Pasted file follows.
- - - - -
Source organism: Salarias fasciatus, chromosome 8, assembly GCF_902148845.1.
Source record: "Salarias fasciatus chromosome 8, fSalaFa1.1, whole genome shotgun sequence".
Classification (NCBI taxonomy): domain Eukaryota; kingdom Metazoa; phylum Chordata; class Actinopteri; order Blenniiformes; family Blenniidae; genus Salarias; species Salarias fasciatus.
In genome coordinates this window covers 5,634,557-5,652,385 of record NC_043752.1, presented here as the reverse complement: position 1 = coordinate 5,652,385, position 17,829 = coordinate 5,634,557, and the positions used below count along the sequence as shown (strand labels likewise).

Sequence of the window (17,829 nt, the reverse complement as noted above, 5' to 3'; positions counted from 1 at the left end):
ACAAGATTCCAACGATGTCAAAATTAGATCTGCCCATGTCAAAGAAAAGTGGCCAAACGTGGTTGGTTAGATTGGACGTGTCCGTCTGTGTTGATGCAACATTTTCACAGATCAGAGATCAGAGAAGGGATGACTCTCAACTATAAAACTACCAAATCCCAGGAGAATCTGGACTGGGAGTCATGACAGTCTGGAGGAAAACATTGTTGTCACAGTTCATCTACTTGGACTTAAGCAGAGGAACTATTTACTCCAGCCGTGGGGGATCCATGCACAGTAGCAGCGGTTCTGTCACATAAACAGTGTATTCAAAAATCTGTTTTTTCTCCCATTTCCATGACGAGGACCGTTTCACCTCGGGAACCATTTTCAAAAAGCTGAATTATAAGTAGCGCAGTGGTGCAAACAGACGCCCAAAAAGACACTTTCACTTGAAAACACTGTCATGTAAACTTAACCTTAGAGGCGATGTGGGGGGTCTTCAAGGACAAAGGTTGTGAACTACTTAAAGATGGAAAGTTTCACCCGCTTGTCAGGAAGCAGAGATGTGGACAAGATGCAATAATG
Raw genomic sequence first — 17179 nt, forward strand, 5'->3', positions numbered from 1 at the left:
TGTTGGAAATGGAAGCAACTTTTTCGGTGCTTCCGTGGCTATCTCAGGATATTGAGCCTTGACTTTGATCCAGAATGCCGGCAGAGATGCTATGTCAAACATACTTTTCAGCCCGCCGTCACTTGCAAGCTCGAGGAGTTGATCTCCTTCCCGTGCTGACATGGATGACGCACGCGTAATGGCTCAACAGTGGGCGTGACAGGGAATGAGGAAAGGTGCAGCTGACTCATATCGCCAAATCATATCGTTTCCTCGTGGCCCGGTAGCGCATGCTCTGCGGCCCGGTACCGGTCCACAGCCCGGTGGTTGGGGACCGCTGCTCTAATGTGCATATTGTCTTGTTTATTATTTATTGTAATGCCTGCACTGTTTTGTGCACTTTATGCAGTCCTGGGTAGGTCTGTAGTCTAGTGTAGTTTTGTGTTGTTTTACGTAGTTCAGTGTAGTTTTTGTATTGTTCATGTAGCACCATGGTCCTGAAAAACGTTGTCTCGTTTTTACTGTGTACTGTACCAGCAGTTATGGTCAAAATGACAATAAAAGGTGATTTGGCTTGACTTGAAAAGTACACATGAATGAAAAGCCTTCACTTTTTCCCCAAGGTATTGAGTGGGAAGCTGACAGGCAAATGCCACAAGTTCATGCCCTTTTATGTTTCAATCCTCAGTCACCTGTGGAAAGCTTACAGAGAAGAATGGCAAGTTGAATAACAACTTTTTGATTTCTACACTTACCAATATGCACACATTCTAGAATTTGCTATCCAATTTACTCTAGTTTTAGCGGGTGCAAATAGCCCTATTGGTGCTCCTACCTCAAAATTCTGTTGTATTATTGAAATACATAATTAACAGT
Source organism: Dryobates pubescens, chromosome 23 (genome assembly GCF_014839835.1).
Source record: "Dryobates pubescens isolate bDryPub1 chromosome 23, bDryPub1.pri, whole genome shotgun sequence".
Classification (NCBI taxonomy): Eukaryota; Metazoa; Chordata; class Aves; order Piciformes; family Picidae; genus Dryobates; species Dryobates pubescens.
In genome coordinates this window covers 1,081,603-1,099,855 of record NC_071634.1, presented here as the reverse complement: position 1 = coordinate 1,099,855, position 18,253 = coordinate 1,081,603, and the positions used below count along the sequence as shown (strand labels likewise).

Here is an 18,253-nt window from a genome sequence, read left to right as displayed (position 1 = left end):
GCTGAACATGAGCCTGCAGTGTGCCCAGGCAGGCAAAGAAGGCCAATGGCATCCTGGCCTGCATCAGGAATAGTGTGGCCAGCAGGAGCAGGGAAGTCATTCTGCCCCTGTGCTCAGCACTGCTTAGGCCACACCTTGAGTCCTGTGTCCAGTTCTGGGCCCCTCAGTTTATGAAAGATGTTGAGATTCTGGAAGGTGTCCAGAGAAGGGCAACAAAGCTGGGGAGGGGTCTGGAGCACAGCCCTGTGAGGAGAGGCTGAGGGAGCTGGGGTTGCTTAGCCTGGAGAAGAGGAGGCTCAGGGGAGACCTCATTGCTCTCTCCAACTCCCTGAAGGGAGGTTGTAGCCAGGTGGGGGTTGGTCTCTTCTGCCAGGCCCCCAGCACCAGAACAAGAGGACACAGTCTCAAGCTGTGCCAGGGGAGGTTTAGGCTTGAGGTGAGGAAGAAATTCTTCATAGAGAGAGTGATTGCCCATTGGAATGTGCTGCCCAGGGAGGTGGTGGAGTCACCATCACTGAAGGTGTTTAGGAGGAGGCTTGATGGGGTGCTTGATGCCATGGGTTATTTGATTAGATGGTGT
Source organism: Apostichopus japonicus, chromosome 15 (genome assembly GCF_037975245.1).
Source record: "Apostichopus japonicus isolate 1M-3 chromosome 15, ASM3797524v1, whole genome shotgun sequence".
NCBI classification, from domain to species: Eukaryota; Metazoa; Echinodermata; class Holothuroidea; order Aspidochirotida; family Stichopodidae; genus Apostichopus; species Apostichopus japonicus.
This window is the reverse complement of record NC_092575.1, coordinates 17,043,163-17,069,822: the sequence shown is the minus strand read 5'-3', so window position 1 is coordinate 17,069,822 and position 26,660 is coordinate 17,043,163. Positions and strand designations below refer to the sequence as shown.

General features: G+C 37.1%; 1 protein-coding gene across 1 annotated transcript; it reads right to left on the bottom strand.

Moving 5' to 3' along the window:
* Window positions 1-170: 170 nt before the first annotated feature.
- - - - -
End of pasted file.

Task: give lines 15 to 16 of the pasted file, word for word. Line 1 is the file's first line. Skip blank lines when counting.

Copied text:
Source organism: Apostichopus japonicus, chromosome 15 (genome assembly GCF_037975245.1).
Source record: "Apostichopus japonicus isolate 1M-3 chromosome 15, ASM3797524v1, whole genome shotgun sequence".